With much excitement and some apprehension, I headed to Savannah, Georgia, a couple of weeks ago to stay with Walker and Lauren while Brent and Katie enjoyed a much needed vacation.
I was excited to see my two oldest grandchildren, but at the same time I was a little nervous. I would have them by myself for four days and three nights, and it had been more than 25 years since my own children were that age.
Here's a quick look at how we passed the time as well as some of the things I learned, or relearned.
Lesson #1 – Something is bound to go wrong. Shortly after Brent and Katie left on Friday morning, I discovered that the toilet was not flushing properly. Since they have only one bathroom, it was mandatory that we get that problem fixed immediately, or we were going to all be using Lauren’s little potty, and I would be digging a hole in the backyard to bury the waste.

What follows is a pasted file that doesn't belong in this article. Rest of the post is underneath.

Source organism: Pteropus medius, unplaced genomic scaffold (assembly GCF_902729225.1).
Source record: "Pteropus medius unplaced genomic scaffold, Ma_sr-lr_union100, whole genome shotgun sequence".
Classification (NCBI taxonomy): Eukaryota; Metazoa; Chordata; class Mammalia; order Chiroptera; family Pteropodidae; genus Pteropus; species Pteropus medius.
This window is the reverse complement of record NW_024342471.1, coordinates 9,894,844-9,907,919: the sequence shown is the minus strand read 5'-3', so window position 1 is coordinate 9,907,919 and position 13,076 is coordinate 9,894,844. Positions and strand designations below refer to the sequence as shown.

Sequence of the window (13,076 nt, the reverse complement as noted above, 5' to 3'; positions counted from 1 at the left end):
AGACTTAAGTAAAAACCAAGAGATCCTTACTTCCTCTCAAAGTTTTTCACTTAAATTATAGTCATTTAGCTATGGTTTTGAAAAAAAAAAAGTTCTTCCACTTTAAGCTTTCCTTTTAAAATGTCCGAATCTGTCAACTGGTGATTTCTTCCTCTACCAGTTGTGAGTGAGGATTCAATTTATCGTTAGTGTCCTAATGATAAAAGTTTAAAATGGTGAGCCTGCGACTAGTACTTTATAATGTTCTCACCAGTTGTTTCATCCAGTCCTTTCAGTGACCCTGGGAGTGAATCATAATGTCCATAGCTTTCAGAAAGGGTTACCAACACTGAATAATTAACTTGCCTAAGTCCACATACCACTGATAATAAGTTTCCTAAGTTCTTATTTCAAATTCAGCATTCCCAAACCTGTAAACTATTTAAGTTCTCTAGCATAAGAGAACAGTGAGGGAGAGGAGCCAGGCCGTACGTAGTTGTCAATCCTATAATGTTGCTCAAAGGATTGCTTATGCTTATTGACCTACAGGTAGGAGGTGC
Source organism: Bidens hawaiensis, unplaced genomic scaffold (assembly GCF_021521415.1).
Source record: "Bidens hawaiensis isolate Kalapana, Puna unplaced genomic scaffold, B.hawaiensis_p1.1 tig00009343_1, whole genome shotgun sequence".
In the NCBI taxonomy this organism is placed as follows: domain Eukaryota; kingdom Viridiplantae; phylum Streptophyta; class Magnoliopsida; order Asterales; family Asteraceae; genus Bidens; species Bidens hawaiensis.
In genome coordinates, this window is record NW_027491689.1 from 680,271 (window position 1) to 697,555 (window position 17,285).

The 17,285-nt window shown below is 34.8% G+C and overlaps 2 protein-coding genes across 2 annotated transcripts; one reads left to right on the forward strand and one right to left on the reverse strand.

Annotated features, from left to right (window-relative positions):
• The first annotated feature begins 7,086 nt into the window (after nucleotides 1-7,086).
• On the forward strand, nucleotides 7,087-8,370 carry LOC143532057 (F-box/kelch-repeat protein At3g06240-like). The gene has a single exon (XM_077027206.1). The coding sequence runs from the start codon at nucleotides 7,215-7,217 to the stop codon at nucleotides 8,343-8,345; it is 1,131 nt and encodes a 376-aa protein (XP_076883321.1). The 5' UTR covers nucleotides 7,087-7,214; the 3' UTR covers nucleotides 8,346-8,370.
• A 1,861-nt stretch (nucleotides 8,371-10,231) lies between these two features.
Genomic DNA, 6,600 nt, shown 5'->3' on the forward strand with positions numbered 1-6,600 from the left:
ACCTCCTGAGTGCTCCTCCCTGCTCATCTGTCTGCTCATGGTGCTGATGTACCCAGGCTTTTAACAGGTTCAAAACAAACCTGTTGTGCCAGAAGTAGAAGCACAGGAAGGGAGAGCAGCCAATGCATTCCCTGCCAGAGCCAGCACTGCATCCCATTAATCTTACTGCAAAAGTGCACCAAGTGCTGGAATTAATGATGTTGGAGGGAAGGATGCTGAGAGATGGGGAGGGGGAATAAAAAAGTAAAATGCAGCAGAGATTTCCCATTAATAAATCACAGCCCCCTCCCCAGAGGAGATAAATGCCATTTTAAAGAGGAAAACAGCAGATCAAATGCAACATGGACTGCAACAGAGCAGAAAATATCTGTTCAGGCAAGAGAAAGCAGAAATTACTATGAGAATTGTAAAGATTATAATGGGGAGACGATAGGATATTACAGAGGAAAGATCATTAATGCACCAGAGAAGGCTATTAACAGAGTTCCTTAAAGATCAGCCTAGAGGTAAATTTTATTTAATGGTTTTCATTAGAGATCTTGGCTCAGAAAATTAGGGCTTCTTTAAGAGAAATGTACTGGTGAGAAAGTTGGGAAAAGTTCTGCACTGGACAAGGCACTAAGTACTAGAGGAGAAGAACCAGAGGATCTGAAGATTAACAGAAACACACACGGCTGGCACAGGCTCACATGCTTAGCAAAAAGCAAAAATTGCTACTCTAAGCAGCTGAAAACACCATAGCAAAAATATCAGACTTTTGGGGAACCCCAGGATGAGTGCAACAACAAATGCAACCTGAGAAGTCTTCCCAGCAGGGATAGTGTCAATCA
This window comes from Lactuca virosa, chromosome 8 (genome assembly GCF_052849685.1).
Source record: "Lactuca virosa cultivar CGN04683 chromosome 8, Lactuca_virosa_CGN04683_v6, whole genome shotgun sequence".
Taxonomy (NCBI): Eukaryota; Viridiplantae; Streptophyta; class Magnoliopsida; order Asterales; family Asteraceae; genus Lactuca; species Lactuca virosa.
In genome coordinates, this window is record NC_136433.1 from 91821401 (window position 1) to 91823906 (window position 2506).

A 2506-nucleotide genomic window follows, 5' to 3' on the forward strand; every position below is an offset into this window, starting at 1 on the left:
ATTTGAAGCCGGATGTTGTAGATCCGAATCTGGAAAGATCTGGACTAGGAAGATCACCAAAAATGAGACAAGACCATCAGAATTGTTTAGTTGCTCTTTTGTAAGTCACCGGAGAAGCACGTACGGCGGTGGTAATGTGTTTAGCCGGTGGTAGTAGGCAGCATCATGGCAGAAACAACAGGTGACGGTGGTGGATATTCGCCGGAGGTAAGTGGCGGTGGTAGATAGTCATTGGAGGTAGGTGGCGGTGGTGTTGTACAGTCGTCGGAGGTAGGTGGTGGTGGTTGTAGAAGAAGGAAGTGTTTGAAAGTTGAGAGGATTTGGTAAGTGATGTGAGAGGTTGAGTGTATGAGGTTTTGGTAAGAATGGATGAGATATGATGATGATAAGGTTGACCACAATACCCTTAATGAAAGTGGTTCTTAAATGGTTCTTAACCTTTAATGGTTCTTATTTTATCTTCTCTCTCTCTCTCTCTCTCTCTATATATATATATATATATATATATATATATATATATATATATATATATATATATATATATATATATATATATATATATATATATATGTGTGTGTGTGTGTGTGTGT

Fortunately, I had spotted the plunger the night before in anticipation of trouble. So I got busy and soon had it working every other flush. We limped along like this for about 24 hours before things got back to normal.
Lesson #2 – Sometimes more than one thing goes wrong. On Saturday while the kids were napping, I gathered up all the dirty clothes and decided to wash a load. The kids were going through several outfits a day playing in their new sand and water toy (more about that later), and with the unseasonably warm weather, they were running out of things to wear.
The washing went just fine, but now I had a huge load of wet clothes and a dryer that was making a funny whining noise and just sitting there blowing hot air without tumbling. Next door neighbor to the rescue. Odette was kind enough to let me bring my wet clothes to her house, and even though I contacted the property manager about the broken dryer, I was pretty sure it wouldn't be fixed before my babysitting duties were over.
Lesson #3 – Sand and water do mix. For Christmas LBeau and I had given the kids an outdoor sand and water table. The crab side holds sand and the fish side holds water, and it came with all sorts of boats and buckets and shovels and scoops.
Since it had been sitting in my basement waiting for my trip to Savannah, this was the first chance the kids had had to enjoy their new toy. The weather cooperated beautifully with temperatures in the 70's and 80's, and on Thursday afternoon we had it all set up.